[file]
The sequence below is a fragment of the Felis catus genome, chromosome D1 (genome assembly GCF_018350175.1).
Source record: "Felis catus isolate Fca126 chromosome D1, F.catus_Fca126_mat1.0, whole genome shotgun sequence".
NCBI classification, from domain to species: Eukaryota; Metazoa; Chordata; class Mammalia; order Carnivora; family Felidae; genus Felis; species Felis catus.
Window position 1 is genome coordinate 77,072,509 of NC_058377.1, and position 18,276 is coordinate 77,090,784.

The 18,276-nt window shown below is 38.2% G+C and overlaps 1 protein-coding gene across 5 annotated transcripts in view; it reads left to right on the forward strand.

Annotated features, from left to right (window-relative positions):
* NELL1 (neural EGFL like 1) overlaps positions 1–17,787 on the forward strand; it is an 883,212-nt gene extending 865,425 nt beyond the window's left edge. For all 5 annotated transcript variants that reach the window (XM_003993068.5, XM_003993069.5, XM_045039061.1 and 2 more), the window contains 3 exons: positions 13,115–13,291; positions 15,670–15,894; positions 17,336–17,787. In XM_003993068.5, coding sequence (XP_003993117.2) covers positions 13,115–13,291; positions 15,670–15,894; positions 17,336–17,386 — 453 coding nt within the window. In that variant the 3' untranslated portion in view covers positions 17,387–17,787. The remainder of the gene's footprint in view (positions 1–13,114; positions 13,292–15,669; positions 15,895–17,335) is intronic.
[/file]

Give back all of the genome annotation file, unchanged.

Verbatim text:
The sequence below is a fragment of the Felis catus genome, chromosome D1 (genome assembly GCF_018350175.1).
Source record: "Felis catus isolate Fca126 chromosome D1, F.catus_Fca126_mat1.0, whole genome shotgun sequence".
NCBI classification, from domain to species: Eukaryota; Metazoa; Chordata; class Mammalia; order Carnivora; family Felidae; genus Felis; species Felis catus.
Window position 1 is genome coordinate 77,072,509 of NC_058377.1, and position 18,276 is coordinate 77,090,784.

The 18,276-nt window shown below is 38.2% G+C and overlaps 1 protein-coding gene across 5 annotated transcripts in view; it reads left to right on the forward strand.

Annotated features, from left to right (window-relative positions):
* NELL1 (neural EGFL like 1) overlaps positions 1–17,787 on the forward strand; it is an 883,212-nt gene extending 865,425 nt beyond the window's left edge. For all 5 annotated transcript variants that reach the window (XM_003993068.5, XM_003993069.5, XM_045039061.1 and 2 more), the window contains 3 exons: positions 13,115–13,291; positions 15,670–15,894; positions 17,336–17,787. In XM_003993068.5, coding sequence (XP_003993117.2) covers positions 13,115–13,291; positions 15,670–15,894; positions 17,336–17,386 — 453 coding nt within the window. In that variant the 3' untranslated portion in view covers positions 17,387–17,787. The remainder of the gene's footprint in view (positions 1–13,114; positions 13,292–15,669; positions 15,895–17,335) is intronic.